NHL teams will not wear special jerseys during warm-ups next season, commissioner Gary Pittman says to Sportsnet on Thursday Following a meeting of the NHL Board of Governors. Here’s what you need to know:
- Bateman told the governors that all Feature Nights are important and should continue, but the uniform has become a distraction and takes away from the positive efforts of teams and the league, and he could continue to do so on various Honors Nights, according to a league source.
- While teams will no longer be allowed to wear special warm-up jerseys, the evenings they represent will continue, including Pride, Military and Heritage.
- Last season, many players and teams chose not to wear Pride warm jerseys, citing religious reasons or safety concerns.
- Many Russian players chose not to wear a warm Pride night jersey as Russia’s anti-gay laws escalated.
What Bateman said
“I have suggested that it would be appropriate for clubs not to change their shirts in training as it has become a distraction and plays down the fact that all our clubs, in one form or another, host nights in honor of various groups or causes, and we would prefer those to continue to get the proper attention they deserve and not be a distraction.” attention.”
When asked about this decision made during June, which is Pride Month, and the potential for people to feel unwelcome at hockey games, Pittman said, “Well, I agree that these are legitimate concerns, but in the final analysis, all efforts and focus on hockey have been undermined.” The importance of these different causes is due to the distraction in terms of teams and players. That way, we keep the focus on the game and on these special nights, we’ll focus on the cause.”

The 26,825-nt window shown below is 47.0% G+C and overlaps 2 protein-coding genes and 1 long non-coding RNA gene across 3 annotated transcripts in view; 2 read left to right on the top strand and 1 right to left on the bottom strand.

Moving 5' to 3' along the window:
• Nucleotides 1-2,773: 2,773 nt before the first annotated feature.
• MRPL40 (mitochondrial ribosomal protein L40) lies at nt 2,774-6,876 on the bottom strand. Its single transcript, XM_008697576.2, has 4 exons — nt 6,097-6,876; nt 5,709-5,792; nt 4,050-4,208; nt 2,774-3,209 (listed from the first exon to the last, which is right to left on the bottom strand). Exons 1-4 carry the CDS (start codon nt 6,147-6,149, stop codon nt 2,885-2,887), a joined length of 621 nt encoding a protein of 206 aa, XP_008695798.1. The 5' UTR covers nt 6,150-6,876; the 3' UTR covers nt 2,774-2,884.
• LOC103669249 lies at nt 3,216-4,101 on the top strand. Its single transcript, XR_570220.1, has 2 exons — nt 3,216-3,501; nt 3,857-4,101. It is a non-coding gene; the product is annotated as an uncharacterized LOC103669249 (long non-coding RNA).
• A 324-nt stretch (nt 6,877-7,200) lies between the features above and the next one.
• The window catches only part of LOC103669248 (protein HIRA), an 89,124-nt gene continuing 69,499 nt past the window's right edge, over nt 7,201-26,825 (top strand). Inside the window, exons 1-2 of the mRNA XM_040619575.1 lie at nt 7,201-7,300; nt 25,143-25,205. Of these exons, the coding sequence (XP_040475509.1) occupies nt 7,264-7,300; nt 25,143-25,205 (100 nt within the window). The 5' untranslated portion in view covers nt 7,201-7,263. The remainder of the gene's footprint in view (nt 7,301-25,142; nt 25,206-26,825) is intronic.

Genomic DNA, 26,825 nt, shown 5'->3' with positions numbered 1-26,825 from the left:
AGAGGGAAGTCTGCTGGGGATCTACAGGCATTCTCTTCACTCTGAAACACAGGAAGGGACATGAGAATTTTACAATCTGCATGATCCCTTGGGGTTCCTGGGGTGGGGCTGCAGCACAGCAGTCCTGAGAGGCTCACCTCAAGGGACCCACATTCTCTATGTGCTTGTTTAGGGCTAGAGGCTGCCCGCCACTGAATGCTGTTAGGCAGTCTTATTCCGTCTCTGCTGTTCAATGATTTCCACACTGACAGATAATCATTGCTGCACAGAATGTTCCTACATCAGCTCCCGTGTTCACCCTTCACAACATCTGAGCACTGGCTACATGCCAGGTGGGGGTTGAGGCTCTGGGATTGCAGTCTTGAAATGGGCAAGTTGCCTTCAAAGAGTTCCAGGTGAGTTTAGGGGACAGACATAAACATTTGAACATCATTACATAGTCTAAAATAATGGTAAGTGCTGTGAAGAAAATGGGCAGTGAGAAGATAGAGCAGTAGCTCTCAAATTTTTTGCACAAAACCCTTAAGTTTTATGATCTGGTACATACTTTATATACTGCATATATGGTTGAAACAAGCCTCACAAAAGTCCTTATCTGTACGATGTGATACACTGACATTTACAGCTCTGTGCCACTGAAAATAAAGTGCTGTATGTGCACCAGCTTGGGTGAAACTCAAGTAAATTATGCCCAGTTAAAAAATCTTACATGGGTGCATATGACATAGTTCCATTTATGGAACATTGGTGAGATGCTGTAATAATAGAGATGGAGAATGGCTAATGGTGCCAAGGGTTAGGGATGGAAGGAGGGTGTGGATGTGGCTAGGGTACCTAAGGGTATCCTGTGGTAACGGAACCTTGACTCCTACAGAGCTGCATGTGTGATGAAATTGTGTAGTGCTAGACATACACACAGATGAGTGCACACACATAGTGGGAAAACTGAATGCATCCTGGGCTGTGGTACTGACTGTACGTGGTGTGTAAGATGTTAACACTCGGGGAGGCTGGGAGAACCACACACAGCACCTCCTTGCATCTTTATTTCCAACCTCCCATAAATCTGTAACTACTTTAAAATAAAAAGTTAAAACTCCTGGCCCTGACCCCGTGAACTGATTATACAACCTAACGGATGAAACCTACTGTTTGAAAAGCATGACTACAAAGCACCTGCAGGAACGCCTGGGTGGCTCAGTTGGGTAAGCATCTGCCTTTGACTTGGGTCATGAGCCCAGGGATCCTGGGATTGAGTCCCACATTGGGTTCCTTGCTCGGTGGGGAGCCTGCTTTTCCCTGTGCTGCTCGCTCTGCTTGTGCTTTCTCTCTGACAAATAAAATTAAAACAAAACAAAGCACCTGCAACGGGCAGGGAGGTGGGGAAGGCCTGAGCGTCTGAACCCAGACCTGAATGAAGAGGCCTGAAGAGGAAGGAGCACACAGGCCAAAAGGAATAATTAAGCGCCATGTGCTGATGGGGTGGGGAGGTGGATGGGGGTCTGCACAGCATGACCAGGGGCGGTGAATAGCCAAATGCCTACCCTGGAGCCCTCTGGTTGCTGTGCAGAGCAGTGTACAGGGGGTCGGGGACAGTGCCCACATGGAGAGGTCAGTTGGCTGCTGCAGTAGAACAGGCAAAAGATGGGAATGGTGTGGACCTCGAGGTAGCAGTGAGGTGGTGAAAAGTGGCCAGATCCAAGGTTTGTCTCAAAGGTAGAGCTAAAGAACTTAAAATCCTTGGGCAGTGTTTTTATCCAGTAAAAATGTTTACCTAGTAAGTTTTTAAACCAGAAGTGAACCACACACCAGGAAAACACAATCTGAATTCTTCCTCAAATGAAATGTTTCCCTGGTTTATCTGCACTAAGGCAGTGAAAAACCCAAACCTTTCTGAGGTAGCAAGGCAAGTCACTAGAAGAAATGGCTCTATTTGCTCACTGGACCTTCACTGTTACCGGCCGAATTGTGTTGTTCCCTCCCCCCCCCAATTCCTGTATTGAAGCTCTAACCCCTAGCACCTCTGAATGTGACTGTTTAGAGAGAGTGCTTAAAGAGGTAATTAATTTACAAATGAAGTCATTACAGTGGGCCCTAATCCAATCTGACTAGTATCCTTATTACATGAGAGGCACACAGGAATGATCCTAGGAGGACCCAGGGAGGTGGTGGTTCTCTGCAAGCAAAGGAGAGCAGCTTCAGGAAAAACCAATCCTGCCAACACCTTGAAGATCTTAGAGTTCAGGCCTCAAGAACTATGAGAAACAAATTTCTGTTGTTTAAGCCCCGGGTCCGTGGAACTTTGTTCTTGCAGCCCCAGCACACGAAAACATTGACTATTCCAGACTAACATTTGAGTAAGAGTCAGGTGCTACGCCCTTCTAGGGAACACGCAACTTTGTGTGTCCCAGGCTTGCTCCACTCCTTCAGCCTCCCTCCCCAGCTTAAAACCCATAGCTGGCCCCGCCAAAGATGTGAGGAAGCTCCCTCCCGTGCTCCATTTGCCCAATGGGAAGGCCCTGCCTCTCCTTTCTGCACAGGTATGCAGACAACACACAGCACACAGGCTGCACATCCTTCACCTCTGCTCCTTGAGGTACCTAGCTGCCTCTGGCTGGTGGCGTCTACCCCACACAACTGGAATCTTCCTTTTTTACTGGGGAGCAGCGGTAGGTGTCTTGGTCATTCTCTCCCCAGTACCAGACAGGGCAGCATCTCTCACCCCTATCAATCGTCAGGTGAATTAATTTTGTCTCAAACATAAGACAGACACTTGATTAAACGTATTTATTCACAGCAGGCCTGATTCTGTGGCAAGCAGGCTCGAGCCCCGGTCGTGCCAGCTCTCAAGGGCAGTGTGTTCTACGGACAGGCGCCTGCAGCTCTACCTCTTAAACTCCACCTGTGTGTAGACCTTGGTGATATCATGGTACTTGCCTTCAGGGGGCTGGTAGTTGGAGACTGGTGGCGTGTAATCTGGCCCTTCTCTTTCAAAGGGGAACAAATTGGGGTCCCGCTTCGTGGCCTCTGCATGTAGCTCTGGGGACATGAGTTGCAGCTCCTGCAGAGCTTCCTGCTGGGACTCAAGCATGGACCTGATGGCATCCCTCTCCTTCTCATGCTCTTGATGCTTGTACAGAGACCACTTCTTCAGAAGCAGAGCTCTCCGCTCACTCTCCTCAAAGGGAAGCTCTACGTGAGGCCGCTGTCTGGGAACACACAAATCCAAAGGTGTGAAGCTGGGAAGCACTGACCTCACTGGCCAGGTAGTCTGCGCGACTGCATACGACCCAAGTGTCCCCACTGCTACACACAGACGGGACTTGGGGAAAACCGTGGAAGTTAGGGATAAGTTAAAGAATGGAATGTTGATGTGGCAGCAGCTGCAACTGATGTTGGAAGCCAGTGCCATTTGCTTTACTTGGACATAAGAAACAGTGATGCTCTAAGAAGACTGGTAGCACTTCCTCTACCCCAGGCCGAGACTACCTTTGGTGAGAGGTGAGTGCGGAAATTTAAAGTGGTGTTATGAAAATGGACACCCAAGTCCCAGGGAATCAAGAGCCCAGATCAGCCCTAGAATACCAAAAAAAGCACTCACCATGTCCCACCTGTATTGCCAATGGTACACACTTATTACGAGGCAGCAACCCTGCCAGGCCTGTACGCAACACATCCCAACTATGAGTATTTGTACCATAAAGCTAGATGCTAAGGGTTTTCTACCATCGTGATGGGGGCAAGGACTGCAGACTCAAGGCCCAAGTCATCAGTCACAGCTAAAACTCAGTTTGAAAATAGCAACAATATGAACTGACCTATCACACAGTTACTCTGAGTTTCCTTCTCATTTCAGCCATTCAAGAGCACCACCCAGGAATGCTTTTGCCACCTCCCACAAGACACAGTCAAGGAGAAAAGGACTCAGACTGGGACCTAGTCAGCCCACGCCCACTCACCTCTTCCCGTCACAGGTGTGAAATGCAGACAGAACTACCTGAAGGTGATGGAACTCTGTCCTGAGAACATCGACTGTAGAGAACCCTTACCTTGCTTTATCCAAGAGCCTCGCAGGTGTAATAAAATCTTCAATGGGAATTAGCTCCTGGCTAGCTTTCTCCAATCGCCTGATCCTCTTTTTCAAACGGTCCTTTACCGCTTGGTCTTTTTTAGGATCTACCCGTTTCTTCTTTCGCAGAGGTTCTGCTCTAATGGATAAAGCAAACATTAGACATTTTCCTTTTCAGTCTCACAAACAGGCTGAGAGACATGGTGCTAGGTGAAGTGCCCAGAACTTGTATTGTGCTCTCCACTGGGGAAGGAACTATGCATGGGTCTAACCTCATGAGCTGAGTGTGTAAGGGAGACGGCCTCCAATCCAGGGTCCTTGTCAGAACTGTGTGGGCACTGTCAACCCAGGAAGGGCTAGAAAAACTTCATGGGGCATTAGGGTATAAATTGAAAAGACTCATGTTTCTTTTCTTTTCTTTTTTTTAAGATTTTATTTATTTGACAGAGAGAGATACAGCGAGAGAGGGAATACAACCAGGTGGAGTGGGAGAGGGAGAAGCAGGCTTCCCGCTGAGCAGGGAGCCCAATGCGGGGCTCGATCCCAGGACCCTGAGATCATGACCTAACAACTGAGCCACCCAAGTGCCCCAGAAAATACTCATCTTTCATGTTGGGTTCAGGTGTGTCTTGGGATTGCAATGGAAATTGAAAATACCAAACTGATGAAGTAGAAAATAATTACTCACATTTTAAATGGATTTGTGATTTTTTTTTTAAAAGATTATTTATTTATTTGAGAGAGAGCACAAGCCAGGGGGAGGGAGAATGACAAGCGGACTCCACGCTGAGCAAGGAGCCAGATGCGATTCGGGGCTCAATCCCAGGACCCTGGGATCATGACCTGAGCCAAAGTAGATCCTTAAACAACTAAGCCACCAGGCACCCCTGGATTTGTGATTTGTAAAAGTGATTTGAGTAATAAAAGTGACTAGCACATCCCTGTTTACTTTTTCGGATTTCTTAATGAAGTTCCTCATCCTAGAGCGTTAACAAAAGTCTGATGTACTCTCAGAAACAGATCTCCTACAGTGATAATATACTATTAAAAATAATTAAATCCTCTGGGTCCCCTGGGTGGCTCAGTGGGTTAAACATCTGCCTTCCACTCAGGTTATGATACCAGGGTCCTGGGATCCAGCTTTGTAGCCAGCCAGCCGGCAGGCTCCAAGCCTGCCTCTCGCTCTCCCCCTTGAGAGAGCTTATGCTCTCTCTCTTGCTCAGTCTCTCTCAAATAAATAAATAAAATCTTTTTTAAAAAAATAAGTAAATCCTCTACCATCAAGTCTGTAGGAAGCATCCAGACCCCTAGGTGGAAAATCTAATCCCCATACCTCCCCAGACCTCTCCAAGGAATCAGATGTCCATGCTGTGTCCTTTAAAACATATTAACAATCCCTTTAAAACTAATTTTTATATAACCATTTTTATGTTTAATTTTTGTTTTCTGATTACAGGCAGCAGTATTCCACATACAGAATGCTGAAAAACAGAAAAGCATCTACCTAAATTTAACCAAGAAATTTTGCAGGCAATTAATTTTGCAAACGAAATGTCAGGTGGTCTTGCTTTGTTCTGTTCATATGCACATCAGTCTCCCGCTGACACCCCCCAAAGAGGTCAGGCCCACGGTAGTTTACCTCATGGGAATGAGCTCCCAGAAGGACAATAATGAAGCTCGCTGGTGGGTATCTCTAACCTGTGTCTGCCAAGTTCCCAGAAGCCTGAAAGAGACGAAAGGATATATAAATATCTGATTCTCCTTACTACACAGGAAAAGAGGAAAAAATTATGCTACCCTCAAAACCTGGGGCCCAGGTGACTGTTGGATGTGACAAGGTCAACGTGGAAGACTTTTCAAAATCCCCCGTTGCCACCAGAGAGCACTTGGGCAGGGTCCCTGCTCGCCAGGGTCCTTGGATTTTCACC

NHL Pride Nights is one of several different tribute nights hosted by individual clubs. Teams also wore unique jerseys to honor the people, traditions, and holidays of the cities in which they reside, such as the Vancouver Canucks’ warm-up yarns. Diwali night Or specially designed warm jackets from Montreal Canadiens for Aboriginal party night. Special warm-up jerseys have traditionally been worn during league-wide hosted Pride Nights and Hockey Fights Cancer Nights.
This season changed when Russia’s anti-gay laws were amended in early December. In The New York TimesThe law makes it “illegal to publish ‘propaganda’ about ‘non-traditional sexual relations’ in all media, including social media, advertising, and movies.”
In response, Russian players like Buffalo Sabers defenseman Ilya Lyubushkin didn’t wear a jersey, and Columbus Blue Jackets defenseman Ivan Provorov, then on the Philadelphia Flyers, sat out for practices entirely. Some teams, such as the St. Louis Blues, Chicago Blackhawks, New York Rangers and Minnesota Wild, have eliminated warm-up jackets entirely.
NHL Deputy Commissioner Bill Daley said the athlete In March, the league had no information indicating that its Russian players faced “physical” threats, either in Russia or elsewhere, if they chose to participate in the teams’ nighttime activities.
(Photo: Chase Agnello-Dean/NHLI via Getty Images)
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